UNT professor part of collaboration awarded $1 million research grant to create nuclear monitoring technology

Tuesday, November 15, 2016 - 16:20
Engineering professor Haifeng Zhang. Photo by: Ahna Hubnik
Engineering professor Haifeng Zhang. Photo by: Ahna Hubnik

DENTON (UNT), Texas —  A University of North Texas engineering professor is starting a major new project in November that he hopes will help solve a critical problem in nuclear engineering.

Haifeng Zhang, an associate professor of mechanical engineering technology, is a major part of a collaboration that was recently awarded a $1 million research grant from the Department of Energy. He will be working to use an ultrasound through-wall data transmission technique to transmit a large amount of sensor data from inside spent fuel canisters to an outside data processing center. Those spent fuel rod are typically stored in thick metal shells that normal wireless technology can’t penetrate and data cables also cannot be used since those would require undesirable holes to be made in the canister.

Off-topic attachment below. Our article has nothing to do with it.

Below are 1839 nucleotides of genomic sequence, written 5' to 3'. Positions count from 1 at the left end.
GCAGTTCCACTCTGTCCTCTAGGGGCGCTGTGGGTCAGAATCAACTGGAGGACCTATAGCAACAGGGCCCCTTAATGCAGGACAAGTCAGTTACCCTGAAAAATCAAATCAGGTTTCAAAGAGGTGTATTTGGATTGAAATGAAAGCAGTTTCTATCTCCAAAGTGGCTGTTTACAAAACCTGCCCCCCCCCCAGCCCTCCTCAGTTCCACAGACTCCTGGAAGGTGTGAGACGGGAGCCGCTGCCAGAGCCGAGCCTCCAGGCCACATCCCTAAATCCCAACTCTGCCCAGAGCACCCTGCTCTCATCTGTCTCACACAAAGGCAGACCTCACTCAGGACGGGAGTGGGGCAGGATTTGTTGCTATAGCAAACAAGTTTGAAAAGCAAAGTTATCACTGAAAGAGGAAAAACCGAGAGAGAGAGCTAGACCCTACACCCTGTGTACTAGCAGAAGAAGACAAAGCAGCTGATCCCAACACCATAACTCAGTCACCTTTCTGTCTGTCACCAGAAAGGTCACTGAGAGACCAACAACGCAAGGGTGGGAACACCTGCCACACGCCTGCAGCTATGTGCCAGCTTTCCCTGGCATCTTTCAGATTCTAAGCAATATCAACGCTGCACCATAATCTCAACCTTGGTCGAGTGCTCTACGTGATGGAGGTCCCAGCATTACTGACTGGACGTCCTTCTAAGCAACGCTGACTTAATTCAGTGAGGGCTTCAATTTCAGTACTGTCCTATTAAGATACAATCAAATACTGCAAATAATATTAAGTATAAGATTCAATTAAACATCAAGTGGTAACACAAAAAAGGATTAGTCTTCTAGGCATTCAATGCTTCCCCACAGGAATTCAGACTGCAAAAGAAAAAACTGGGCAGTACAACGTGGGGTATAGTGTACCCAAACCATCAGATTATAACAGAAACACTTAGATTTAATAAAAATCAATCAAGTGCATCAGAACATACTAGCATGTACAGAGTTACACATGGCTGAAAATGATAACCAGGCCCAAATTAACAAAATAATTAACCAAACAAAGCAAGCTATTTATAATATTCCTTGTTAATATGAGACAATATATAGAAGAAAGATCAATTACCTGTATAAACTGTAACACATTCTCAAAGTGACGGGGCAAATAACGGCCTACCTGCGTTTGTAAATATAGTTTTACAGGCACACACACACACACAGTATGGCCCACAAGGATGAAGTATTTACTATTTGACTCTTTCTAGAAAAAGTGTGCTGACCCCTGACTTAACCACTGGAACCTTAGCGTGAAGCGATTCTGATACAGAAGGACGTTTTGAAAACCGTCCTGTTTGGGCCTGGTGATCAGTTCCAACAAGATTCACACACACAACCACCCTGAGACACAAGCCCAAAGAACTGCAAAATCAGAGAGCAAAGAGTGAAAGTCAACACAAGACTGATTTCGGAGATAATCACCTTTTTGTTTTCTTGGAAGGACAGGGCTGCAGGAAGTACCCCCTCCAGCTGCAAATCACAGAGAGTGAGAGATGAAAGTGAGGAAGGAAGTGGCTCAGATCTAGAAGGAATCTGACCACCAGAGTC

“This is an urgent problem that needs a solution,” said Zhang. “Right now it is difficult to tell what is going on inside that nuclear canister. If we are successful, we can monitor conditions of spent fuel rods inside that canister in real time.”

Zhang is collaborating with Lei Zuo, an associate professor o mechanical engineering at Virginia Tech; Oak Ridge National Laboratory; and Westinghouse Electric Company on this project. Zhang says they will be using innovative techniques that have rarely been done before and that preliminary tests have already shown promising results.

“This is my expertise,” said Zhang. “I’ve been working on these piezoelectric devices for almost twenty years. What this project means to us is that we can actually apply our knowledge and solve a major problem in the nuclear field. The technology we are going to develop can also be applied for data communication through the hulls of ships and submarines and other applications in the future.” 

The project launches this month and is expected to last three years.

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